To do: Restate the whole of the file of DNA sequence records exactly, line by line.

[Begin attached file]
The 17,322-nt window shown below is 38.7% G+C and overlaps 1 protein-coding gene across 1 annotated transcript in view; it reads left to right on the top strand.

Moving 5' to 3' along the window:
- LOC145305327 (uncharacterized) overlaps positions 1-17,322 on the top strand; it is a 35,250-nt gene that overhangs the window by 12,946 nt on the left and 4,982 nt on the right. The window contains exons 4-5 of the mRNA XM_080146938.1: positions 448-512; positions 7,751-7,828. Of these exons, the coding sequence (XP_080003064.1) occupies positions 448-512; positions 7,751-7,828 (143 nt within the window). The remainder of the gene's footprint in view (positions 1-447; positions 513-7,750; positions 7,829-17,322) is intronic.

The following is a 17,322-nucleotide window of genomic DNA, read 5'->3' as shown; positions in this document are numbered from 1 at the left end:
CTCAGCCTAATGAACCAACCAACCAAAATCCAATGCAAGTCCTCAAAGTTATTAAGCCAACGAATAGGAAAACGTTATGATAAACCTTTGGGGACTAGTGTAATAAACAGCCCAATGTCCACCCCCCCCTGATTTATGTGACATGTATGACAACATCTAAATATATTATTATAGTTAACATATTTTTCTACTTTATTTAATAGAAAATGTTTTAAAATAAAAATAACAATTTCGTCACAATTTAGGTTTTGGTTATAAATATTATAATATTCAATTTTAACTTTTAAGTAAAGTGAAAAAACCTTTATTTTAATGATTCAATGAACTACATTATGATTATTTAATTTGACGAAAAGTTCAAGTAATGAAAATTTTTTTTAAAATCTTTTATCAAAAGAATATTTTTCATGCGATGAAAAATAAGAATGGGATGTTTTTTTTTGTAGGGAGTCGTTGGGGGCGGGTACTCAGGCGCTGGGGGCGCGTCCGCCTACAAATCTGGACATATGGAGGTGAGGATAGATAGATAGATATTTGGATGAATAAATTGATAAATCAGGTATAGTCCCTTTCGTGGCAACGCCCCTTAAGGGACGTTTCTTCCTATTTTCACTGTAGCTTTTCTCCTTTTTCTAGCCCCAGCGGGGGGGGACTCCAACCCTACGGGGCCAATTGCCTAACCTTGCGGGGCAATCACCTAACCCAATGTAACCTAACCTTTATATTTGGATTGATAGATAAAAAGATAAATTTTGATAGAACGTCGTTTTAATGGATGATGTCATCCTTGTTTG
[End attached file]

The 17,322-nt window shown below is 38.7% G+C and overlaps 1 protein-coding gene across 1 annotated transcript in view; it reads left to right on the top strand.

Moving 5' to 3' along the window:
- LOC145305327 (uncharacterized) overlaps positions 1-17,322 on the top strand; it is a 35,250-nt gene that overhangs the window by 12,946 nt on the left and 4,982 nt on the right. The window contains exons 4-5 of the mRNA XM_080146938.1: positions 448-512; positions 7,751-7,828. Of these exons, the coding sequence (XP_080003064.1) occupies positions 448-512; positions 7,751-7,828 (143 nt within the window). The remainder of the gene's footprint in view (positions 1-447; positions 513-7,750; positions 7,829-17,322) is intronic.

The following is a 17,322-nucleotide window of genomic DNA, read 5'->3' as shown; positions in this document are numbered from 1 at the left end:
CTCAGCCTAATGAACCAACCAACCAAAATCCAATGCAAGTCCTCAAAGTTATTAAGCCAACGAATAGGAAAACGTTATGATAAACCTTTGGGGACTAGTGTAATAAACAGCCCAATGTCCACCCCCCCCTGATTTATGTGACATGTATGACAACATCTAAATATATTATTATAGTTAACATATTTTTCTACTTTATTTAATAGAAAATGTTTTAAAATAAAAATAACAATTTCGTCACAATTTAGGTTTTGGTTATAAATATTATAATATTCAATTTTAACTTTTAAGTAAAGTGAAAAAACCTTTATTTTAATGATTCAATGAACTACATTATGATTATTTAATTTGACGAAAAGTTCAAGTAATGAAAATTTTTTTTAAAATCTTTTATCAAAAGAATATTTTTCATGCGATGAAAAATAAGAATGGGATGTTTTTTTTTGTAGGGAGTCGTTGGGGGCGGGTACTCAGGCGCTGGGGGCGCGTCCGCCTACAAATCTGGACATATGGAGGTGAGGATAGATAGATAGATATTTGGATGAATAAATTGATAAATCAGGTATAGTCCCTTTCGTGGCAACGCCCCTTAAGGGACGTTTCTTCCTATTTTCACTGTAGCTTTTCTCCTTTTTCTAGCCCCAGCGGGGGGGGACTCCAACCCTACGGGGCCAATTGCCTAACCTTGCGGGGCAATCACCTAACCCAATGTAACCTAACCTTTATATTTGGATTGATAGATAAAAAGATAAATTTTGATAGAACGTCGTTTTAATGGATGATGTCATCCTTGTTTG